18. 18. PROS & CONS PROS CONS No complications of induction into existing system 2x3=6 miles of new pipeline has to be laid, this adds to cost tremendously while we are still unsure of the profitability of the 3rd well Independence from the other 2 wells 1 riser is lost for expansion No constraint on flow rate New route has to be mapped and explored in detail
  19. 19. Specifics Of Selected Option (Why and How) • On comparing all the pros and cons of all the 3 options we have decided to go ahead with the first option due to Pros outweighing the cons and less uncertainty in the option as we have limited information about the geomorphology. • We are using two flowlines going from the 3rd well to the existing 2 manifolds (PLEMs) to ensure pigability of the flowlines which go to the 3rd well. • At the 3rd well drill center we need 2 PLEMs or one PLEM and one PLET depending on the cost difference between a PLEM & PLET. • We can use the tree which we have in storage as per the design scenario background, as the 3rd well is assumed to be similar to the previous 2. • The 2 flowline design makes pigging possible for the flowlines. • Pigging could have also been accomplished with a single flowline and a subsea pig launcher but that increases the cost and complexity of the system. • Also if the well turns out dry or produces less than predicted then a complex and costly system will be a investment in futility. • The most important consideration in selecting this design was the flexibility it offered in terms of expandability while keeping the costs to a minimum. • Another important advantage this design offers over the other 2 is that if the well turns out to have excess production we can always reroute/reuse the existing pipelines to 2nd or 3rd option but the vice versa is not feasible. • NOTE: The design could be started with a single flowline to first ensure a feasible production from the well and once that is established we could expand to the second flowline as shown. We are going to present and examine the entire setup for the purpose of this project.
  20. 20. Seafloor Layout
  21. 21. Drill Center Plan Jumper Flying Leads
  22. 22. Temperature Drop Simulation in Flowlines • The simulation was carried out based on net heat content of natural gas based on the formula: • 𝑄𝑛𝑒𝑡 = 𝜌𝐶𝑣𝜋𝑅 𝑖𝑛 2 𝐿𝑇(𝐾) • Cv for natural gas is 1.85 kJ/KgK • The loss in heat per meter was calculated based on the following formula: • 𝑄 = 2𝜋𝑘𝐿∆𝑇 ln 𝑅𝑜𝑢𝑡 𝑅𝑖𝑛 • The value of K was calculated by applying the above equations to flowlines of well 1 and 2 and was found to be 0.0295 which is close to the insulation constant of polyurethane(0.0245). The variation can be attributed to the steel inner lining, or concrete coating. • Now equation 2 was used along with the value for K to calculate the heat loss per meter for products from well 3. • For ever meter of heat loss we use equation 1 to calculate temperature and then repeat previous step. Result graph published on the next slide.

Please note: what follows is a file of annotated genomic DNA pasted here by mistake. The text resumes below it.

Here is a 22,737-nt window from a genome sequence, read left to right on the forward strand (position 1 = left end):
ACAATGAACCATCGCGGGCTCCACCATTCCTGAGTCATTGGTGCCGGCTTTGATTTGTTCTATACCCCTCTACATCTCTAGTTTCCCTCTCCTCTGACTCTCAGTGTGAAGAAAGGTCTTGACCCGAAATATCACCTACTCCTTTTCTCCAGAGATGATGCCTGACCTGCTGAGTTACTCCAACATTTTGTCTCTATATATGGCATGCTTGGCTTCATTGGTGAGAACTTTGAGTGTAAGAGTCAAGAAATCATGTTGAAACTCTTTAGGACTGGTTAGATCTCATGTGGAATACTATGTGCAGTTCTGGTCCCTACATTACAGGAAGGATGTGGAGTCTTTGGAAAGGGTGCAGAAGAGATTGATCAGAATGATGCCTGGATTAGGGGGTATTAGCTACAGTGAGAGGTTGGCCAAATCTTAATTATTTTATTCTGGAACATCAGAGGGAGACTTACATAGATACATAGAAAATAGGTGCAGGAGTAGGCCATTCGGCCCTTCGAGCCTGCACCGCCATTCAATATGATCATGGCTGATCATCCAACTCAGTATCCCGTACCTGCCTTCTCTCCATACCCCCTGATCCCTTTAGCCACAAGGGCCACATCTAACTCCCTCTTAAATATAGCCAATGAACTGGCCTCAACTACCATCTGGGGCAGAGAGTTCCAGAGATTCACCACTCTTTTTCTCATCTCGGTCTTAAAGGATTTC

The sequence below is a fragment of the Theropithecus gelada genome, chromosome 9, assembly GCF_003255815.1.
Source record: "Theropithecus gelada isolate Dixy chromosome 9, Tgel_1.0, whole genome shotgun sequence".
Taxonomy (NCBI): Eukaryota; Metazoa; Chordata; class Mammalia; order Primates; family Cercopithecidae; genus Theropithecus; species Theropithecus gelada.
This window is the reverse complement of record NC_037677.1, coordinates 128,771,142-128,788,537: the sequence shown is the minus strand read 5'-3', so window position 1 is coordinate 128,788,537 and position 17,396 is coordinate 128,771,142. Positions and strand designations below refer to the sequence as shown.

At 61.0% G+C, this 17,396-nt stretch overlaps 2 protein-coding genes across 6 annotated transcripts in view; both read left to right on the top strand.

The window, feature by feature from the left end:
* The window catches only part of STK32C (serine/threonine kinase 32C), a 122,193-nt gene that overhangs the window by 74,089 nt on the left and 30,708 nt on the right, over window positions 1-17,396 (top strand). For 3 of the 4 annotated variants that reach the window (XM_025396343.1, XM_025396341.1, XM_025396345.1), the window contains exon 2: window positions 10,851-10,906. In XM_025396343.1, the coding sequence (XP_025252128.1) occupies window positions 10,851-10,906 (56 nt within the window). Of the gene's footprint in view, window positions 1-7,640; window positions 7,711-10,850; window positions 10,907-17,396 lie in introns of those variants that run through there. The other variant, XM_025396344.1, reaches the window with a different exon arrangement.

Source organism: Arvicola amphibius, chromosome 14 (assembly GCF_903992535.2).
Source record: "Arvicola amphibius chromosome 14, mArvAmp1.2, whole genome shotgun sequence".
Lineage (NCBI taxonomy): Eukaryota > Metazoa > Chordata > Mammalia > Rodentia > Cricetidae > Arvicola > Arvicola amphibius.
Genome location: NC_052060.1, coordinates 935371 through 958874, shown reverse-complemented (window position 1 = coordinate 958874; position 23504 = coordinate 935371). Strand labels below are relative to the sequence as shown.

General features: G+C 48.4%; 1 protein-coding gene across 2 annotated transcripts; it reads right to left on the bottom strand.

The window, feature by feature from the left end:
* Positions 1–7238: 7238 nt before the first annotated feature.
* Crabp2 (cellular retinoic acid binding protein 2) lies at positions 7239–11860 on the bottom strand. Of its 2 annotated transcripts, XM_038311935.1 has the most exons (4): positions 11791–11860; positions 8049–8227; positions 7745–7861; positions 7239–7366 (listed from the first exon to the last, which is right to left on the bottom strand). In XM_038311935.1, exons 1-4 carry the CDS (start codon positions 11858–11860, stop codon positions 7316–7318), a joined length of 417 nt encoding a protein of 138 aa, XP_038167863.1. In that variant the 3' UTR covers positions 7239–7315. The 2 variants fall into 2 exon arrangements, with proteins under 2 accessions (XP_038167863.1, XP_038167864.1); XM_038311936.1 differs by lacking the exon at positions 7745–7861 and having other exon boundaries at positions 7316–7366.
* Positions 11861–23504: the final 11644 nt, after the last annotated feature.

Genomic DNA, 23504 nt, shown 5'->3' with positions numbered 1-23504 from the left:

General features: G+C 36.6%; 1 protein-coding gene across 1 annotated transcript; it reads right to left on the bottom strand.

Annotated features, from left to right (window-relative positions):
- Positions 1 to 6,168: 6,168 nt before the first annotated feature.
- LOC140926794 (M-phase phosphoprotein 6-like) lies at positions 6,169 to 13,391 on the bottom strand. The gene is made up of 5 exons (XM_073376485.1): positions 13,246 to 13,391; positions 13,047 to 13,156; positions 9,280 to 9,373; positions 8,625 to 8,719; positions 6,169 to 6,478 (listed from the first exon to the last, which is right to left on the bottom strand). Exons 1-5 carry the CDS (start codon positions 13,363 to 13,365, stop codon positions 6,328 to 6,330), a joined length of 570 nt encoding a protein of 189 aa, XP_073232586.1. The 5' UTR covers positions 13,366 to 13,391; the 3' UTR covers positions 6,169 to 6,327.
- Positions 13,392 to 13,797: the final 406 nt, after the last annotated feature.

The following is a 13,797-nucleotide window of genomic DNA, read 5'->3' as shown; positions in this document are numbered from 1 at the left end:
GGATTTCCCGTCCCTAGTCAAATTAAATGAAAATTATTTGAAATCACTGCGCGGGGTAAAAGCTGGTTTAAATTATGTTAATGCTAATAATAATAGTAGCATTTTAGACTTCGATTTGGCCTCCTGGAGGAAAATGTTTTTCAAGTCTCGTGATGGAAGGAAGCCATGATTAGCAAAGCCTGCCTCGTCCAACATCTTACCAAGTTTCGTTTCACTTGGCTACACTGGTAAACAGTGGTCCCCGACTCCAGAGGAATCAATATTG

23. 23. Simulation Result via MS Excel 0 10 20 30 40 50 60 70 0 1000 2000 3000 4000 5000 6000 7000 8000 9000 TemperatureinDegreeCelcius Length of Flowline in Meters Drop In Temp As Per Simulation Final Predicted Temperature at SPAR for well #3: 23.51 Deg Celsius= 74.31F
  24. 24. The 3rd well is predicted to have lean gas. Based on the predicted value of temperature via simulation and the graph above we can say that solely based on temperature and pressure conditions hydrate formation is inhibited. Note: This does not mean hydrates will not form under any conditions, inclusion of water or change is gas composition might still lead to hydrates, MeOH and MEG injection systems are to be installed on the 3rd well also for this reason.
  25. 25. P & ID: Manifold Connections Only
  26. 26. P & ID: 3rd Tree Integrated with manifolds
  27. 27. Manifold Configuration with 2 PLEMs at 3rd Well
  28. 28. Preliminary Equipment List S/N TYPE Q'ty 1 PLEM 1 2 PLET 3 3 SUTA 1 4 Umbilical 1 5 Electrical/Hydraulic Flying Leads 5 6 5" Hard Pipe Jumper 4 7 TREE 1 S/N Type Q’ty 1 PLEM 1 or 2 Manual Valves 3 Actuated Gate Valve 1 Transmitter 1 2 PLET 3 Manual Valve 1 3 SUTA 1 4 JUMPER 2 5 Tree 1 Valves 17 Actuated Valves 12 Manual Valves 3 Poppet Gate Valve 2 Transmitter 1
  29. 29. Block diagram of control system Process Control System Master Control Station Electrical Power Chemical injection UnitHydraulic Power Unit TUTU PLEM #1 SUTA PLEM #2 PLET #1 PLET #2 TREE (WELL #1) TREE (WELL #2) PLEM #3 SUTA PLET #3 TREE (WELL #3) Note: This block diagram is only specific and limited to control systems (umbilical etc.) and does not show flowlines etc.
  30. 30. Generic Operations & Controls Procedures • Normal Operations • Normal Shutdown/Planned Shutdown • Hydraulic Shutdown/Emergency Shutdown • Modes Of Operation (Start-up, Testing) • Pigging • Installation methods and requirements
  31. 31. Normal Operation • In normal operation, the control system will provide several key information for the operation and the production such as: • Temperature/Pressure the flow rate • Allow the subsea valve and choke to be operated • Any specified status changes and alarms will display • As soon as operation condition are outside pre-defined LoLo or HiHi conditions or for any shutdown or safety event, action are required. • Here are some of causes of shutdown: • LoLo or HiHi pressures and temperatures in various part of the system eg trees flowlines control fluid • Loss of power or communications to MCS, drilling center or SCM • Shutdown of process or injection equipment topside on installation • Shutdown signal received by radio signal from MODU working at a drill center • We have to use the cause and effects chart to manage shutdown events. It will specify how system reacts to specific events as shown ahead.